We still had plays, concerts, dances and formal teas.  Our meals were all in the dining hall, always sit-down, no cafeteria.  No jeans and we had to dress up for Wednesday night dinner.  No phones in rooms.  There was a phone in a small room near the front door of the dorm.  When it rang, whoever was close answered then had to track down the person called.

My room mate Elaine (Perry) Gedanic and I finished our education at Colorado A&M (CSU), and I have kept in touch with her and also two dear friends from Aztec--Bernice (Gardner) Bowra and Lorraine Brett Whitlow.

THERE'S MORE TO EATING THAN WHAT'S IN THE INGREDIENTS, by Bernice (Gardner) Bowra, attended '44-'46

Bernice Gardner's 1946
yearbook picture
Bernice always enjoyed special events in the dining hall, like "pie day."

Some of my memories of Fort Lewis would not be so deeply embedded in my mind had I not gone directly from there to a large university.  I began making comparisons between the two schools and the university did not measure up to Fort Lewis.  I first noticed it in the dining hall.  A long line of students moved to the point where each person picked up a tray, moved along quickly as each food item was slapped on to the compartments in the tray.  This is how I imagined the military was set up.  Get them in, get them fed, and get them out!

Then my thoughts went to the Fort Lewis dining hall.  Upon entering on Monday, we looked at the bulletin board for the seating chart.  This told us where we would be sitting for the evening meals.  The chart was changed each week.  We sat anywhere we liked for the other meals.  What a good idea for getting better acquainted with all the students rather than little groups of best friends.  After we found our places, each student stood behind his or her chair.  Virginia Gass would be seated at the piano and, to her accompaniment, we sang the doxology.  “Praise God from whom all blessings flow…” Then we sat down.

The meal was served family style.  The food was brought from the kitchen in serving bowls on large trays.  As most of us were “depression kids,” we had been taught at home to take what you wanted, but you ate what you took.  I found the food to be very good.

We were not to wear slacks or jeans to classes and could wear them to the dining hall only on Saturday.  Wednesday evening was “dress night” for dinner.  This meant that we girls not only wore our best dresses, but we also had to wear hose.  Nylon hose were almost impossible to get during those years.  Rayon hose, due to gravity, were not a good substitute.  But Wednesday evenings were special.  The student committee, which prepared the seating charts, also often prepared centerpieces for the tables.  One of their especially attractive creations was candles they molded in muffin tins.  The candles floated in a bowl of water in the center of each table.  The dining room looked so pretty with the candlelight on the white tablecloths.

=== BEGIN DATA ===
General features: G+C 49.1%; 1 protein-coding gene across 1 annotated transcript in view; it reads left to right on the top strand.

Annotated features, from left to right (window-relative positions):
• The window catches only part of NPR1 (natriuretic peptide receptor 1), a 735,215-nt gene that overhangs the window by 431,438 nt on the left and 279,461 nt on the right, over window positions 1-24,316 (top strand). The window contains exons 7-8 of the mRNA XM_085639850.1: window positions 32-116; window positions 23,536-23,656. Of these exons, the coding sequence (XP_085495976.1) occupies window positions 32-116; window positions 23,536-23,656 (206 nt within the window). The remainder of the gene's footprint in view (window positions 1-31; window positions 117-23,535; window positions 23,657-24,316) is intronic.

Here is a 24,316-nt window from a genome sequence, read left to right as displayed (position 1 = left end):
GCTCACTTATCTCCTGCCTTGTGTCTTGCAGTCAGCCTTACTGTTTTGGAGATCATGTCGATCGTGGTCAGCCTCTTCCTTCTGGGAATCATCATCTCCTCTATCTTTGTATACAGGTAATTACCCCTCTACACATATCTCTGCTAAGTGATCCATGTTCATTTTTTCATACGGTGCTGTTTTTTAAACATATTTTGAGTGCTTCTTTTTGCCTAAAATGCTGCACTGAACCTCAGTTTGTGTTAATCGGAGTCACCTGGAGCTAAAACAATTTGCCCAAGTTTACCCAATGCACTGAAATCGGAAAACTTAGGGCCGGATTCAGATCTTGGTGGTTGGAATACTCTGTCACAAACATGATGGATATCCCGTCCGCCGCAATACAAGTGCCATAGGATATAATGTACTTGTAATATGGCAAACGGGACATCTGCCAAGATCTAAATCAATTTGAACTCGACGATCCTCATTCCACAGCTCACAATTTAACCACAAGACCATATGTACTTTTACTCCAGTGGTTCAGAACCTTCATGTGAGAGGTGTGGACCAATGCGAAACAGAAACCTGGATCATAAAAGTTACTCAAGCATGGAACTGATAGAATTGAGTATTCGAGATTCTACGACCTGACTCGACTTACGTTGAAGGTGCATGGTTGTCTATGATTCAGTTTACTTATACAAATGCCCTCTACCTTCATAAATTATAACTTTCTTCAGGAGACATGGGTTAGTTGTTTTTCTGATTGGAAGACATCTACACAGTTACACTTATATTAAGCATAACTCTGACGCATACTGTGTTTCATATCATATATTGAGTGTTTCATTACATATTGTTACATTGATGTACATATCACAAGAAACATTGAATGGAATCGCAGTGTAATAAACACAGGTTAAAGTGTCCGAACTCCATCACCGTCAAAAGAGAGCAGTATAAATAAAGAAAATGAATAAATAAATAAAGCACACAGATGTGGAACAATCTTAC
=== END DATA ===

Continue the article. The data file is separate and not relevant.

We were instructed on the Fort Lewis and Emily Post guidelines to gracious living in a class, “Freshman Orientation,” taught by Miss Margaret Good.  I remember her arriving in one of the first class sessions with a large basket containing dishes, silverware, napkins, etc.  That lesson was table etiquette.  (This would have made our mothers so happy.)  These were the lessons many college students learned in sororities and fraternities.  But who would have thought that these lessons would be taught and practiced at a college of Agriculture and Mechanic Arts in Hesperus, Colorado?

I realize these fine dining experiences would be impossible for a large school to provide.  But, to me, it was one of the ways the faculty and staff at Fort Lewis wanted to give the students an often-neglected part of a well-rounded education.

TEACHER AVAILABILITY, by Elaine (Perry) Gedanic, attended '44-‘46

Elaine Perry's 1946
yearbook picture
Elaine Perry (second from right) was a member of the women's volleyball team.

I remember and particularly appreciate the availability of the professors to help with extra tutoring if you were having problems in their class.  They were anxious for you to succeed.  Dr. Jones, Chemistry, Mrs. Hershberger, Spanish and Mrs. Schroeder, Home Economics are some I remember as being very helpful.  My one complaint is the total lack of an athletic program for women.  This was probably true in that era.  You were encouraged to be "ladies.”

NO COMPLAINTS, by Jean (Kelly) Bader, attended '40-'42